Robot Rock

Tired of aliens, Neill Blomkamp tries his hand with robots in Chappie

There's havoc in the streets near the start of Neill Blomkamp's third science fiction film, the follow-up to District 9 and Elysium. But it's soon brought under control by robotic cops. Later on, there are numerous point-of-view shots from some of those robots. Still later, he introduces a big, bad robot called Moose that looks an awful lot like the iconic ED-209 from Robocop. A lot of this looks and even feels like Robocop. But while Blomkamp has admitted that Moose is a direct tip of the hat to ED-209, everything else feels quite original.

Except for the fact that Chappie isn't original. It's an expanded version of Blomkamp's 2004 short Tetra Vaal. This is something he likes to do; it's exactly what he did with his 2006 short Alive in Joburg, later turning it into District 9.

Blomkamp is back in Johannesburg with this one, and it's that city's streets that are overrun with crime, until the Tetra Vaal weapons company and its brilliant designer Deon Wilson (Dev Patel) comes up with the robot scouts who, alongside human police, patrol and clean up those streets.

Of course, things go wrong. The titanium scouts are effective, but not indestructible. A properly aimed missile or perfectly exploded bomb will send the remains of a scout back for reprocessing.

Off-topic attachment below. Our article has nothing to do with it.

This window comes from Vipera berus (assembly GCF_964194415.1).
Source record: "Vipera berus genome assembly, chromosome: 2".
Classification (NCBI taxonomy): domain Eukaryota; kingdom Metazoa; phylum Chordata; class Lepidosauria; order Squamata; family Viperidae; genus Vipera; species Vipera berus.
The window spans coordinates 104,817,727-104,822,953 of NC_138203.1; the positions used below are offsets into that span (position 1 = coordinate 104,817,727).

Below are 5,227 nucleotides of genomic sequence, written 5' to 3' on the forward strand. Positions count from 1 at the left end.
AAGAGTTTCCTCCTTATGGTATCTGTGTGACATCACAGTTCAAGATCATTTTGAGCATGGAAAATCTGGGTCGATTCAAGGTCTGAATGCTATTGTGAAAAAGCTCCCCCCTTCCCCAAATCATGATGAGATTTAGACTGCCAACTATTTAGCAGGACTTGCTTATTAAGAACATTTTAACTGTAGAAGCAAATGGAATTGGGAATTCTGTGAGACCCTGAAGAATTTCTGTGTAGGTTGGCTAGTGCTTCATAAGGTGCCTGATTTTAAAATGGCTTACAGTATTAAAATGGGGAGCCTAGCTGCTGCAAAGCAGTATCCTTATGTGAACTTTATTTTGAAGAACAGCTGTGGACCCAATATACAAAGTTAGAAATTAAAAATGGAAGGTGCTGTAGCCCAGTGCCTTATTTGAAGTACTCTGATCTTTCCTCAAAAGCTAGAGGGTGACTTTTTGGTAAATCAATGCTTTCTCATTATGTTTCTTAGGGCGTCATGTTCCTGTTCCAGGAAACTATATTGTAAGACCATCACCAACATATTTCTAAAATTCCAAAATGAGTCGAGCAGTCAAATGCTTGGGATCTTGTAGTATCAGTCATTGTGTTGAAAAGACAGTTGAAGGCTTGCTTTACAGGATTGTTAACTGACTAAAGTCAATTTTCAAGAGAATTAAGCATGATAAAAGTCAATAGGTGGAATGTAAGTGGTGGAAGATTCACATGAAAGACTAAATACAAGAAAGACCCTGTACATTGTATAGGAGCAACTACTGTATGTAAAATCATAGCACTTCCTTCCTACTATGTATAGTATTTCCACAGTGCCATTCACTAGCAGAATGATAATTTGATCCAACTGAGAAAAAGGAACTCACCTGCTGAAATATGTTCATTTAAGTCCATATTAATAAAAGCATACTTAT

There are also human things going wrong. A trio of would-be thugs, Ninja and Yolandi (the South African rap-rave duo Ninja and Yo-Landi Visser, aka Die Antwoord) and Amerika (Jose Pablo Cantillo), get on the wrong side of some nastier thugs over a money dispute. Meanwhile, over at Tetra Vaal, CEO Michelle Bradley (Sigourney Weaver) is funding Deon's scout program by taking from the failed Moose program, headed up by former military man Vincent Moore (Hugh Jackman, sporting a mullet, speaking in his Australian accent). Vincent does not like Deon or his scouts.

There's a lot of setting up in this film, accompanied near the beginning and the end by furious, all-hell-breaking-loose action sequences that are, at different points, loads of fun and extremely violent.

It's a human story, it's a robot story, and it's a combination of the two. The bad-guy trio plan to find out who builds the scouts, steal what they're sure is a remote control, and turn them off, making it easier to commit crimes. Meanwhile, Deon has been trying to figure a way to give consciousness to his robots, to allow them to think for themselves. He steals a damaged, ready-for-reprocessing scout, and brings it home to work on. Wouldn't you know it, it's the same night that our idiot trio kidnaps him and his trashed scout.

Threats and deals are made and the robot, dubbed Chappie (Blomkamp regular Sharlto Copley in a terrific motion-capture performance), comes alive as a kind of robotic child, amazed and confused and a little scared of the new world around him.

Chappie keeps up with the human characters by clearly expressing himself via short bursts of words, very expressive ears and a mechanical unibrow. He's a friendly, gentle fellow that Ninja wants to turn into a South African gangsta (some good comedy leading to darkness results), while Deon just wants him to be able to think. Vincent, going the villain route, wants him destroyed so his Moose can go online.

Complications ensue as Yo-Landi starts developing motherly instincts toward him. Chappie wants to live, but in going for that dream, things turn even darker. Good news: Blomkamp somehow pulls off an out-of-left-field upbeat ending. Yes, there's a lot going on here, but it never lags. ♦

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